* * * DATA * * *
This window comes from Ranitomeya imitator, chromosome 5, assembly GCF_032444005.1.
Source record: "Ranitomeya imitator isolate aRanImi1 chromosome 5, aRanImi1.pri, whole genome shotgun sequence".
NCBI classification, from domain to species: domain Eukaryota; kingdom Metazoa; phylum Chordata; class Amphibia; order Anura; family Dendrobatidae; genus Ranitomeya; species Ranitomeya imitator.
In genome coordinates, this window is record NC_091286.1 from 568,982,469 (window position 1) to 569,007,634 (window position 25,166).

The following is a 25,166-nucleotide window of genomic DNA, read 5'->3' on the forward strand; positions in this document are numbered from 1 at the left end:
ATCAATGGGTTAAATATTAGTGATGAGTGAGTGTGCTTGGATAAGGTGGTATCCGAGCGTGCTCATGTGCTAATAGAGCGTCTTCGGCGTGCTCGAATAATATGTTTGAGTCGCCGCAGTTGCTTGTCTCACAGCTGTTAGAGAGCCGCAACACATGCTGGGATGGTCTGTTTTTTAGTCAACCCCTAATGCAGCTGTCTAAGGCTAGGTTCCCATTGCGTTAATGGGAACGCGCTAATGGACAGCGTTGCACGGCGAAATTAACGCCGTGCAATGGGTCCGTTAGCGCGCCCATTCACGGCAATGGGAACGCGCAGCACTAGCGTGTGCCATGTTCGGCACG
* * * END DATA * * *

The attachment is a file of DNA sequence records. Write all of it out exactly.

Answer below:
This window comes from Ranitomeya imitator, chromosome 5, assembly GCF_032444005.1.
Source record: "Ranitomeya imitator isolate aRanImi1 chromosome 5, aRanImi1.pri, whole genome shotgun sequence".
NCBI classification, from domain to species: domain Eukaryota; kingdom Metazoa; phylum Chordata; class Amphibia; order Anura; family Dendrobatidae; genus Ranitomeya; species Ranitomeya imitator.
In genome coordinates, this window is record NC_091286.1 from 568,982,469 (window position 1) to 569,007,634 (window position 25,166).

The following is a 25,166-nucleotide window of genomic DNA, read 5'->3' on the forward strand; positions in this document are numbered from 1 at the left end:
ATCAATGGGTTAAATATTAGTGATGAGTGAGTGTGCTTGGATAAGGTGGTATCCGAGCGTGCTCATGTGCTAATAGAGCGTCTTCGGCGTGCTCGAATAATATGTTTGAGTCGCCGCAGTTGCTTGTCTCACAGCTGTTAGAGAGCCGCAACACATGCTGGGATGGTCTGTTTTTTAGTCAACCCCTAATGCAGCTGTCTAAGGCTAGGTTCCCATTGCGTTAATGGGAACGCGCTAATGGACAGCGTTGCACGGCGAAATTAACGCCGTGCAATGGGTCCGTTAGCGCGCCCATTCACGGCAATGGGAACGCGCAGCACTAGCGTGTGCCATGTTCGGCACG